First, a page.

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Domestic tech innovation offers lessons

By LIA ZHU in San Francisco | CHINA DAILY | Updated: 2022-03-11 08:54
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George Koo

Former business adviser says China is now leading the way on some fronts

While the United States focuses on accusing China of things like intellectual property theft and of being a security threat, China's technological development presents valuable lessons, and failing to see this may cost the US dearly, said George Koo, a retired international business adviser in Silicon Valley.

In recent years, China has invested heavily in developing proprietary technology and has surpassed the US in certain areas, Koo said. This is especially evident in wireless communications, mobile payments and certain applications of artificial intelligence.

This year, China will step up efforts to promote innovation-driven development with a focus on promoting scientific and technological innovation, as well as industrial upgrading, according to the 2022 Government Work Report.

China will offer stronger incentives to promote innovation between businesses, academia and researchers, while strengthening the protection of intellectual property rights, Premier Li Keqiang said while delivering the report at last week's opening of the fifth session of the 13th National People's Congress, the country's top legislature.

Regarding the accusation that it is stealing intellectual property, Koo said that when China started to open up to the world, foreign companies seeking to enter its market were required to enter into a joint venture, and the investment of technology and proprietary technology was encouraged as part of the equity investment.

"So, in that sense, China was able to bring in technology, but that was at a time when China was very underdeveloped, very poor, and they needed to figure out how to invest and bring in Western technology," he said. "The leaders in Washington seem to believe that China lags behind in every aspect of technology and only knows how to copy. Presuming that we have nothing to learn from China will cost the US dearly."

The work report also stated that China will make more efforts to encourage the development of the digital economy. The nation's digital innovation is one area that the US should take lessons from, according to a study published last year by the Ivey Business Journal, a publication of the Ivey Business School.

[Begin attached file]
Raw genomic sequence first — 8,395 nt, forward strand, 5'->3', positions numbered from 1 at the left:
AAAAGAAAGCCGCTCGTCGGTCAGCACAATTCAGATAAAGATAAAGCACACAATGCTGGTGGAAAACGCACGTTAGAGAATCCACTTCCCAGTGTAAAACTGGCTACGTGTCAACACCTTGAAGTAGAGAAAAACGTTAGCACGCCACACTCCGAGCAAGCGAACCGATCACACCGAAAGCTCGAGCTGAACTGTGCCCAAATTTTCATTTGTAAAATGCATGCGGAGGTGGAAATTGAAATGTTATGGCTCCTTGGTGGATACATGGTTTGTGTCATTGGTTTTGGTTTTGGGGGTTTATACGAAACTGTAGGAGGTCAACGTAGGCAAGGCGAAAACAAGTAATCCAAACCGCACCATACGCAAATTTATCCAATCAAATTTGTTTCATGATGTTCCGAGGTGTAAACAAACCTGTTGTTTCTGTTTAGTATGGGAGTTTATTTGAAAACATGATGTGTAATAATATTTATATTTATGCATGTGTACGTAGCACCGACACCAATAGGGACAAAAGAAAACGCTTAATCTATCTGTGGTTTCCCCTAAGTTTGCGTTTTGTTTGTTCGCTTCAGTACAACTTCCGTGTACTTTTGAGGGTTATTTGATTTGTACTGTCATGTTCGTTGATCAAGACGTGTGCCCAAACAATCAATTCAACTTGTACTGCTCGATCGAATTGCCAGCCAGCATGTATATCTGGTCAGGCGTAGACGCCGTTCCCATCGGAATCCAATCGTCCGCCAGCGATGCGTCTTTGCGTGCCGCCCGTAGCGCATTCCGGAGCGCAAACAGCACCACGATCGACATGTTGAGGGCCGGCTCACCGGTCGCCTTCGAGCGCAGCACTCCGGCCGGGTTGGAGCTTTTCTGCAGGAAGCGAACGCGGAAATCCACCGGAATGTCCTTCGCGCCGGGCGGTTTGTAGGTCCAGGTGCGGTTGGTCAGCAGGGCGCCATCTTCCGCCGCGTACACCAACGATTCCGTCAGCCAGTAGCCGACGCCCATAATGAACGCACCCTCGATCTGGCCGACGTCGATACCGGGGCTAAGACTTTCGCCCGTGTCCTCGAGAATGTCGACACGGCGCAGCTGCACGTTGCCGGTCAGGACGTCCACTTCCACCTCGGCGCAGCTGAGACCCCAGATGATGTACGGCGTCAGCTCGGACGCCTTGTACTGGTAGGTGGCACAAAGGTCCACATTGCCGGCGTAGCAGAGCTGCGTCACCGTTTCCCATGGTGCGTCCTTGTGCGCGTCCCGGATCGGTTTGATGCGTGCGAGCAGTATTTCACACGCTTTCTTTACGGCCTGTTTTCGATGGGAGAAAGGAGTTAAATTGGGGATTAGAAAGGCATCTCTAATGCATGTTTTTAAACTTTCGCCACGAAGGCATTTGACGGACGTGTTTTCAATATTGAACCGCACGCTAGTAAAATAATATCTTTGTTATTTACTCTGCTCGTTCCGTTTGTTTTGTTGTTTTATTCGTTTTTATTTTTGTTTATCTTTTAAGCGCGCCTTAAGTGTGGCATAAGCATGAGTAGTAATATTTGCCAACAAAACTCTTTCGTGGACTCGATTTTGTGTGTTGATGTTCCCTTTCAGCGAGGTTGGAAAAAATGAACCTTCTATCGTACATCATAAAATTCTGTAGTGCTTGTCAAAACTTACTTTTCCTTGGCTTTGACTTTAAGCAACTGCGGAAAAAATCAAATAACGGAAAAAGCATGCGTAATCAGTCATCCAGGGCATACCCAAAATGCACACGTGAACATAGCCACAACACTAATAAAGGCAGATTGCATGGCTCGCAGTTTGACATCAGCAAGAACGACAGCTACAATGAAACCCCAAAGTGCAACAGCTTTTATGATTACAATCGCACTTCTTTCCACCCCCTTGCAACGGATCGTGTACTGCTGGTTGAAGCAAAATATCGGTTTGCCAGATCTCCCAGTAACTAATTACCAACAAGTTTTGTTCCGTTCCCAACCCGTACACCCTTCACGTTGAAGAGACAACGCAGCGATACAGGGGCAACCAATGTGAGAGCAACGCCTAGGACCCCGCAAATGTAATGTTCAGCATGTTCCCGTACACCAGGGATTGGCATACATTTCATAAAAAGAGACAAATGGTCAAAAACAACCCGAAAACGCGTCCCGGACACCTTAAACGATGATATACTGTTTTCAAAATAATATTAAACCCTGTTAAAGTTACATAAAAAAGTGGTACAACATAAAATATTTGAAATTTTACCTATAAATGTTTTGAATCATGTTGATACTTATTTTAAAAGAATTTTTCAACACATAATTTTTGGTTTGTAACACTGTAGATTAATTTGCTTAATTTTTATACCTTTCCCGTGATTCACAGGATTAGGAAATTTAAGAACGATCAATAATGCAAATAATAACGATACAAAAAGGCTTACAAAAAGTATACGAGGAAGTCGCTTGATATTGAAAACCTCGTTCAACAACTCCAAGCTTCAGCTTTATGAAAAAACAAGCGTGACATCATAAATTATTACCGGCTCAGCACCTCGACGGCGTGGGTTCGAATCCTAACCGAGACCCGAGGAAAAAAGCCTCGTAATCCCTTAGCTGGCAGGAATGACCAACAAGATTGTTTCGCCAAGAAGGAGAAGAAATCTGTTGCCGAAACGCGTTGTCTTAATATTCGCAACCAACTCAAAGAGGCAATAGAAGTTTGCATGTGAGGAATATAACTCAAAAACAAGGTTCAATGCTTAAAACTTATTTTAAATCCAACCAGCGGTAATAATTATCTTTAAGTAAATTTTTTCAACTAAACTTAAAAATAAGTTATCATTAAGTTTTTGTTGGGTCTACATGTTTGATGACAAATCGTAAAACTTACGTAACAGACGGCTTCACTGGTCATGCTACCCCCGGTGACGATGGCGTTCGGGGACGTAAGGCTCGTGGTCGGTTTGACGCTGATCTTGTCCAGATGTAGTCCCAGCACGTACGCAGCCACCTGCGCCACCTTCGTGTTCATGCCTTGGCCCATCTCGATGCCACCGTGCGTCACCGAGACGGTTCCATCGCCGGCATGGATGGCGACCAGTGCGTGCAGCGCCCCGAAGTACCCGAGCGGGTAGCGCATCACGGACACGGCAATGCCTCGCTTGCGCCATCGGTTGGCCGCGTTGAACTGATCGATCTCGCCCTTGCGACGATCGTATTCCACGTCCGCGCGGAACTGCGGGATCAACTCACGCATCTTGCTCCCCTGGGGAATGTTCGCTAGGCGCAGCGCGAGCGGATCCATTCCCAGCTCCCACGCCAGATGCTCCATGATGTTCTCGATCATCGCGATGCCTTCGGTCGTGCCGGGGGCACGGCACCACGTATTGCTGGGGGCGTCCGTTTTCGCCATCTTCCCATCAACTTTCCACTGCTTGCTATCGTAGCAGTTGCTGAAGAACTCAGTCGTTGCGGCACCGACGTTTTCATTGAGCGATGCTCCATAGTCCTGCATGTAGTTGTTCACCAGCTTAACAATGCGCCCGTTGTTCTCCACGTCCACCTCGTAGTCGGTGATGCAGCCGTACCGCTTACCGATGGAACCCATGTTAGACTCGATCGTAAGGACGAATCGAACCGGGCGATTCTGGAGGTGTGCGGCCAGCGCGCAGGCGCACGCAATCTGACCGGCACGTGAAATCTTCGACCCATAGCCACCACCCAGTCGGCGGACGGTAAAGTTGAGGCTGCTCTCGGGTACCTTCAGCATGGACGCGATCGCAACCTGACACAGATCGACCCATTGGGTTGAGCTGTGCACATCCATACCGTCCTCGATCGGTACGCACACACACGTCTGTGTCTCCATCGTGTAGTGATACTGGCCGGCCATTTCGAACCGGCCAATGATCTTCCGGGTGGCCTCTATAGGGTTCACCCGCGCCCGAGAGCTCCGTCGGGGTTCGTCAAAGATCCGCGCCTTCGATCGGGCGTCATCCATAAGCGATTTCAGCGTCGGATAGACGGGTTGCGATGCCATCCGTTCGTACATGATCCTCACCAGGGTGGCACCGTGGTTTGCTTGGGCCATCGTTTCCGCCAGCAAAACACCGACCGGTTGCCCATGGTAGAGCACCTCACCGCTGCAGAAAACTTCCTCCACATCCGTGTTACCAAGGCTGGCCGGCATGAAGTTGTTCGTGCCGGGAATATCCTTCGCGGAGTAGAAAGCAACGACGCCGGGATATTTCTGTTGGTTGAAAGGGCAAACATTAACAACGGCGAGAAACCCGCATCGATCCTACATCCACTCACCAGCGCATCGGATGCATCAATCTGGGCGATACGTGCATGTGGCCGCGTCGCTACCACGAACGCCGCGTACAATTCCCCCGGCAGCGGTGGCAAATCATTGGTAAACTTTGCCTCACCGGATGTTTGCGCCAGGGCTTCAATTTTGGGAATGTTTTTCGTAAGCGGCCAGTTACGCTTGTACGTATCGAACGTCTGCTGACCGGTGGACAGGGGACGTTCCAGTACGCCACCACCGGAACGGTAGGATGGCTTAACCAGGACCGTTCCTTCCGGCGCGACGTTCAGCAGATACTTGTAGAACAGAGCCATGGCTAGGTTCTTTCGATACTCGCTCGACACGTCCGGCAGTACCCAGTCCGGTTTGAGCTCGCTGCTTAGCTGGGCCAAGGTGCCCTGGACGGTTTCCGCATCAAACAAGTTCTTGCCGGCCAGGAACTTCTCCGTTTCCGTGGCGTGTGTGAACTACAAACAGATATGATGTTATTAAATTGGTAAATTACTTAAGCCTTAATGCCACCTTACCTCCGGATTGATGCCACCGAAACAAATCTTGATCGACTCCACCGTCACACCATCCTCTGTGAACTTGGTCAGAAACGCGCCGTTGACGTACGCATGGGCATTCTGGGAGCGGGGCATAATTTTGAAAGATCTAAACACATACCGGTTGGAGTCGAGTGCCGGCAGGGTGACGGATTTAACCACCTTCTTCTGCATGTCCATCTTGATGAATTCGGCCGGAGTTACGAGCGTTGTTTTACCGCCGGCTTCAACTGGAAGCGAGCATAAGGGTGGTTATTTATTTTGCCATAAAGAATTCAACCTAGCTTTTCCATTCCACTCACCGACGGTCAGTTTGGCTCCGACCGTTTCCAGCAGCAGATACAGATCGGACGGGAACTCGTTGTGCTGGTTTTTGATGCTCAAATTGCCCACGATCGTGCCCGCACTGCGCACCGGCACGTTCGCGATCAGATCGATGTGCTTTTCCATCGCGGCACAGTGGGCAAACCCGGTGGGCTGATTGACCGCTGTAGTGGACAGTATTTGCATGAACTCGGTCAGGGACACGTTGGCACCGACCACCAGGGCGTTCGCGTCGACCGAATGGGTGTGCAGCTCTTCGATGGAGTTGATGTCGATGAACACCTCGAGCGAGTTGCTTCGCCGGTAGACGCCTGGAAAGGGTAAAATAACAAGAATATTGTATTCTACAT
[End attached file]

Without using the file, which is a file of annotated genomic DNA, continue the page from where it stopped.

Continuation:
For years, Chinese digital companies were dismissed as copycats, and they have long been accused by the US of stealing intellectual property, but in fact it is the US that should now learn from Chinese firms in adopting digital innovation that generates sustainable profit streams, the study said.

One fundamental lesson that US executives can learn from Chinese digital innovators is to take the user-driven innovation approach instead of the mission-driven approach that most Silicon Valley ventures adopt, the study said.

As an example of digital innovation, China's mobile payments business was more than 11 times the value of the United States'. Today, mobile payments make up almost 60 percent of all noncash retail transactions in China, overshadowing debit and credit cards, according to the study.

The US government has targeted Chinese tech companies and imposed export controls in recent years. Severing access to US technology in certain areas such as semiconductors will impede the pace of technological advances for China in the near term, but companies like Huawei are recruiting talent from around the world and paying excellent salaries to fill the technical gap, Koo said.

"Denying access will simply provide extra incentive to work harder and seek other innovations that will work around US-owned technology," he said. "Chinese scientists and engineers enjoy a reputation as the world's best trained and most motivated," he added. "In the 1960s, China developed the atomic bomb, and shortly thereafter the hydrogen bomb, completely on their own with no outside input, and they accomplished their goals faster than the US and the Soviet Union."

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